This book is part of the “multiple threads of cultural misunderstanding lead to tragedy” genre that for a while seemed poised to be the seminal art form of our era – a genre epitomized by Little Bee and White Tiger and Tortilla Curtain and Barbarian Nurseries and by the movies Crash and Babel – until it was eclipsed by the climate-change-related dystopia. Of course every character has his or her own perspective on the plot, and Osborne provides flashbacks to the life of the dead man, whose name was Driss, and we learn that he too had his complicated story. And along the way we also learn about Morocco’s fossil market. Before I read this book, I did not know that one of the primary livelihoods for the poor in North Africa comes from selling fossils that apparently are a dime a dozen in the naked rock cliffs in the northern Sahara (I did, however, experience the Baader-Meinhof phenomenon about the Moroccan fossil market for about a week after I read this book, and what’s not to like about the Baader-Meinhof phenomenon?). Many of the local people who climb the cliffs, remove the fossils (which seem to be largely sea creatures, from a previous geographical era when the Sahara was covered by water), clean them, and prepare them for sale believe that they are the remains of demons that once populated the earth but were destroyed in Noah’s flood. So when they learn that wealthy people in the west want to pay large amounts of money to buy demon corpses to mount in their homes and gardens, they become even more suspicious of Westerners than they already were.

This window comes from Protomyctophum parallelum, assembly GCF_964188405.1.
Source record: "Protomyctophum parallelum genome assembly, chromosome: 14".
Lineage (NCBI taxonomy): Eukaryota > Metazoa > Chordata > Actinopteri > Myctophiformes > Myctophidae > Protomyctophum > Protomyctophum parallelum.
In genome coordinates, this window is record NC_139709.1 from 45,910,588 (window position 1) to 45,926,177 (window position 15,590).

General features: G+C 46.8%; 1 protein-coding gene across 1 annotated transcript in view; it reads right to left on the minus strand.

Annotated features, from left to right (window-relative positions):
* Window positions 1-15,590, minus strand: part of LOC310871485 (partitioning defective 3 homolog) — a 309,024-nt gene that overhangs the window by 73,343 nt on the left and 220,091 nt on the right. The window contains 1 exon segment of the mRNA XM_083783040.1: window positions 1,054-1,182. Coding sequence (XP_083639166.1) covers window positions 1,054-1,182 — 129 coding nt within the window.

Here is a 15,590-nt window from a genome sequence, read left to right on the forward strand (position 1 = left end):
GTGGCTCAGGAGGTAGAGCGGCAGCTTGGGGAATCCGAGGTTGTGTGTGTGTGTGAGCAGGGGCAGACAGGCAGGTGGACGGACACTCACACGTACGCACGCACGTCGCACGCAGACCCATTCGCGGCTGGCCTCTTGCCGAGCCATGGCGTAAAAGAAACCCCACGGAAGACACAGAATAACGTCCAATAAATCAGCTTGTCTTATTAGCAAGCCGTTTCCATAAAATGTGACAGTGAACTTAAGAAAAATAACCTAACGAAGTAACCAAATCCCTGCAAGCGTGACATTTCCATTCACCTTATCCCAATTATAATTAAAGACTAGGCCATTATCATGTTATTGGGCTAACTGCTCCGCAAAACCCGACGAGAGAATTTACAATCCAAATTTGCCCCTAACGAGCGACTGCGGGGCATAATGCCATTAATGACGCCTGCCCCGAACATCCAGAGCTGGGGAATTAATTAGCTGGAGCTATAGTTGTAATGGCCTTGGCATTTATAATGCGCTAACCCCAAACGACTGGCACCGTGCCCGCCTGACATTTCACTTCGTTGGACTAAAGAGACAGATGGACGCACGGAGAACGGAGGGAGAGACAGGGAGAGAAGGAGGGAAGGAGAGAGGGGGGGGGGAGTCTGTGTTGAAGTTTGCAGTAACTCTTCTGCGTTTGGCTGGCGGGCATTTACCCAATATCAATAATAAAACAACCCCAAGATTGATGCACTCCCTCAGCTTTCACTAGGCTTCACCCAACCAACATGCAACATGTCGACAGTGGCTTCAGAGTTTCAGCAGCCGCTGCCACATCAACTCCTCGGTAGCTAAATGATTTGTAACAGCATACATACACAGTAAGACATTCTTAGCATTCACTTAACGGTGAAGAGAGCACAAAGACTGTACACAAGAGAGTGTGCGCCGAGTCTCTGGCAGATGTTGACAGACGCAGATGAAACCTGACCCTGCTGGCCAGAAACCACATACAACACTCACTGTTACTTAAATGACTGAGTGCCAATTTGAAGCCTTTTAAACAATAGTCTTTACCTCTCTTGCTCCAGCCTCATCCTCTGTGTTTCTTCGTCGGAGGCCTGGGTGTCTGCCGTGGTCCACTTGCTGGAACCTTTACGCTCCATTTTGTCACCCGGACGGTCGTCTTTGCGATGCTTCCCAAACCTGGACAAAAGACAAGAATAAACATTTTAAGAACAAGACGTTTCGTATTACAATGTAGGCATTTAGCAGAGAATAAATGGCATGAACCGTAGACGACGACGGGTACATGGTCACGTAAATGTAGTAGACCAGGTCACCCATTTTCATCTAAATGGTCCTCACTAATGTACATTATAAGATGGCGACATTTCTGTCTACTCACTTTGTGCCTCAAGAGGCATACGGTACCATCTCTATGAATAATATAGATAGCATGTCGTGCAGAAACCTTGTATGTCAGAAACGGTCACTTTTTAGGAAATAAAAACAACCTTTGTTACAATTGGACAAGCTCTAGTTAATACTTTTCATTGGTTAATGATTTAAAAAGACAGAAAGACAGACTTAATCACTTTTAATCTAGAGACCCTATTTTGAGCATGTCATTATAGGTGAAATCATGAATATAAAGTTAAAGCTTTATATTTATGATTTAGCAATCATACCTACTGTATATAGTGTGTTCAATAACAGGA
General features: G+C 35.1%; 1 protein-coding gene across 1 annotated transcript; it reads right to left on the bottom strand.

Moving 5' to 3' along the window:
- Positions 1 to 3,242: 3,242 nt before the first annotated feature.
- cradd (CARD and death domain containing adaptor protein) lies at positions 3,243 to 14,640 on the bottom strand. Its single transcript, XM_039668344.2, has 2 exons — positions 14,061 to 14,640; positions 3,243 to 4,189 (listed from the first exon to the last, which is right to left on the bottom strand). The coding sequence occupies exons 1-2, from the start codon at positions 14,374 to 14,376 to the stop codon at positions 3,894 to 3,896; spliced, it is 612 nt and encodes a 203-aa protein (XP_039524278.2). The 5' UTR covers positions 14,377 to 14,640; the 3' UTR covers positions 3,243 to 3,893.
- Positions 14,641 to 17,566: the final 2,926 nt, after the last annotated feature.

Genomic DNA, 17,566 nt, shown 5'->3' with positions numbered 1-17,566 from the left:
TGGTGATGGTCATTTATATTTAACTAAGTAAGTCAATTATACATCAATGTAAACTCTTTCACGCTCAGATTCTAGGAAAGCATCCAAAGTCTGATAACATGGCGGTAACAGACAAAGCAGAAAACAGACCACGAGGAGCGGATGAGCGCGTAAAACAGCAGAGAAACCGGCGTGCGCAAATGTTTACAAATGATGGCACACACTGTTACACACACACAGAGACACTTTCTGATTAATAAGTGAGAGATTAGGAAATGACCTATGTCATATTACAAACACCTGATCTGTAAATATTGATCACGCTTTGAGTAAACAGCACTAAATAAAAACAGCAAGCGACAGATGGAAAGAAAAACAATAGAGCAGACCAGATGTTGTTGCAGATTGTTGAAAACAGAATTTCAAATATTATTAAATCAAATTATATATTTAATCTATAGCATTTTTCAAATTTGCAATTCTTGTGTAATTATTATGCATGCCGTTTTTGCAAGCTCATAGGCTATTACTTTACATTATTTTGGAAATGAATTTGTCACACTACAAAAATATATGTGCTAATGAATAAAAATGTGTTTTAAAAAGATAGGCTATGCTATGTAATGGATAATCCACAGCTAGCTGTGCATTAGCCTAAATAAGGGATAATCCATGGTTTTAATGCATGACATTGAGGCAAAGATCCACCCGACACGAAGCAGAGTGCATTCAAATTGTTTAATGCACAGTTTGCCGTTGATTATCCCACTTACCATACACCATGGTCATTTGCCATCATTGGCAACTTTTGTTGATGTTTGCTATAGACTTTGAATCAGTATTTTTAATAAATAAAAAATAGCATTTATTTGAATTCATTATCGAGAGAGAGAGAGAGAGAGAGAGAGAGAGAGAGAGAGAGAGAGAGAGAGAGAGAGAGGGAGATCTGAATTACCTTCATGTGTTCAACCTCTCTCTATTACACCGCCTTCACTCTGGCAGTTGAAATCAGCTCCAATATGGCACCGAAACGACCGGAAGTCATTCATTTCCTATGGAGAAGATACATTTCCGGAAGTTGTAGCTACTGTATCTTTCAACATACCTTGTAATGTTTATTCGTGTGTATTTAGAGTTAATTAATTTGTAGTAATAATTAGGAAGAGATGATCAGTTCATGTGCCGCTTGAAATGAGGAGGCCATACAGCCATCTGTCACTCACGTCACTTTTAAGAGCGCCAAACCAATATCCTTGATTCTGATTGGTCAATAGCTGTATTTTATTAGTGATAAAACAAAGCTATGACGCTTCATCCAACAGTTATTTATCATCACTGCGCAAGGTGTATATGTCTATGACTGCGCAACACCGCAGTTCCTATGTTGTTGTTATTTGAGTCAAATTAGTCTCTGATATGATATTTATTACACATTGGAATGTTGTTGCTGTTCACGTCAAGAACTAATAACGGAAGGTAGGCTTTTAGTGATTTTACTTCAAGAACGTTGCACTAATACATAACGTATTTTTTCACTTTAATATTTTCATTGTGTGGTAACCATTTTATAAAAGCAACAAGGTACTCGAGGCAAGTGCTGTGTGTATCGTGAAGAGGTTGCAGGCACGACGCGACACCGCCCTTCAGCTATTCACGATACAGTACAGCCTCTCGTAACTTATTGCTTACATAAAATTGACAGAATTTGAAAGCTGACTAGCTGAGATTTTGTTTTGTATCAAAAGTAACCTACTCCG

This hasn’t been a great review, since my memory of the book wasn’t the greatest – but I do recommend it. I was riveted by it while I was reading, and I think it’s well crafted and look forward to reading other titles by this author. And the ending – well, the ending borrows a play from Flannery O’Connor’s playbook (spoiler alert for those in the know: think Misfit), and was moderately satisfying. But only moderately.

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Posted in Authors, Fiction - general, Fiction - literary, Fiction - Multiple Threads of Cultural Misunderstanding Lead to Tragedy, Lawrence Osborne, Reviews by Bethany, Uncategorized | Leave a comment

In which Diana Gabaldon resurfaces on Postcards from Purgatory (by Jill)

Drums of Autumn cover

The fourth book in Diana Gabaldon’s Outlander series is called Drums of Autumn, and as I begin my annual trip back in time with Claire Beauchamp-Randall-Fraser and her Scottish highlander husband Jamie, I can hear the titular autumn drums beating outside my door. It’s been a long summer, and I can almost smell the pumpkin spice in the air the past couple of days. I haven’t gotten very far into the novel yet, because there is this pesky situation that I have: I also just started watching Game of Thrones, and it’s a difficult show to watch with only one eye. So until I find out why all of my coworkers cried while watching the season seven finale, reading progress is going to be a little slow.  But I promise to keep everyone updated on Claire and Jamie’s adventures!  Bethany tells me there are going to be some really interesting anesthesia-free surgeries in this book….